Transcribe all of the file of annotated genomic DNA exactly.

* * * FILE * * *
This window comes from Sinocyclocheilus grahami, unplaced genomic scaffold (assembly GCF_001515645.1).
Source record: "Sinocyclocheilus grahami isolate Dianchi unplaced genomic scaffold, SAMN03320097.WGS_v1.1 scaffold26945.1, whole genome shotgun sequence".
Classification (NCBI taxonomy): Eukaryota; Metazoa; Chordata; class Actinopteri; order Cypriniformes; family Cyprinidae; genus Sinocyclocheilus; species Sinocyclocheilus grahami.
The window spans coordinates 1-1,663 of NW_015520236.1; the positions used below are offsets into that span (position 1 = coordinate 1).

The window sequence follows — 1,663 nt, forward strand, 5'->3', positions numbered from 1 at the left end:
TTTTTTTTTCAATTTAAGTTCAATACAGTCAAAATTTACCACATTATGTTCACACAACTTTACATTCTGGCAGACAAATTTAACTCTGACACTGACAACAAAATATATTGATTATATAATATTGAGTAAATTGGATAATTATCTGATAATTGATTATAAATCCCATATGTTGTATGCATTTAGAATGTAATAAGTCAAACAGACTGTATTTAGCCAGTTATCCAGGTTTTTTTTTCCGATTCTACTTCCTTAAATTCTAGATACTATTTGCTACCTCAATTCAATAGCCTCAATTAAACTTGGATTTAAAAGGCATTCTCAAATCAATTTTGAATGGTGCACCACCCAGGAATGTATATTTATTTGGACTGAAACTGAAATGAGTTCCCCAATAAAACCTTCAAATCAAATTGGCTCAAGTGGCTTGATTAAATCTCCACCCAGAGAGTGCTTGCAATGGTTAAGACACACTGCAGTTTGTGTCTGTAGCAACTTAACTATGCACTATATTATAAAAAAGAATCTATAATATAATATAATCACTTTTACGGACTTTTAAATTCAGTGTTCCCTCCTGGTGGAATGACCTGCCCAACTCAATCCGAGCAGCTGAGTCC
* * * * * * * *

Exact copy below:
This window comes from Sinocyclocheilus grahami, unplaced genomic scaffold (assembly GCF_001515645.1).
Source record: "Sinocyclocheilus grahami isolate Dianchi unplaced genomic scaffold, SAMN03320097.WGS_v1.1 scaffold26945.1, whole genome shotgun sequence".
Classification (NCBI taxonomy): Eukaryota; Metazoa; Chordata; class Actinopteri; order Cypriniformes; family Cyprinidae; genus Sinocyclocheilus; species Sinocyclocheilus grahami.
The window spans coordinates 1-1,663 of NW_015520236.1; the positions used below are offsets into that span (position 1 = coordinate 1).

The window sequence follows — 1,663 nt, forward strand, 5'->3', positions numbered from 1 at the left end:
TTTTTTTTTCAATTTAAGTTCAATACAGTCAAAATTTACCACATTATGTTCACACAACTTTACATTCTGGCAGACAAATTTAACTCTGACACTGACAACAAAATATATTGATTATATAATATTGAGTAAATTGGATAATTATCTGATAATTGATTATAAATCCCATATGTTGTATGCATTTAGAATGTAATAAGTCAAACAGACTGTATTTAGCCAGTTATCCAGGTTTTTTTTTCCGATTCTACTTCCTTAAATTCTAGATACTATTTGCTACCTCAATTCAATAGCCTCAATTAAACTTGGATTTAAAAGGCATTCTCAAATCAATTTTGAATGGTGCACCACCCAGGAATGTATATTTATTTGGACTGAAACTGAAATGAGTTCCCCAATAAAACCTTCAAATCAAATTGGCTCAAGTGGCTTGATTAAATCTCCACCCAGAGAGTGCTTGCAATGGTTAAGACACACTGCAGTTTGTGTCTGTAGCAACTTAACTATGCACTATATTATAAAAAAGAATCTATAATATAATATAATCACTTTTACGGACTTTTAAATTCAGTGTTCCCTCCTGGTGGAATGACCTGCCCAACTCAATCCGAGCAGCTGAGTCC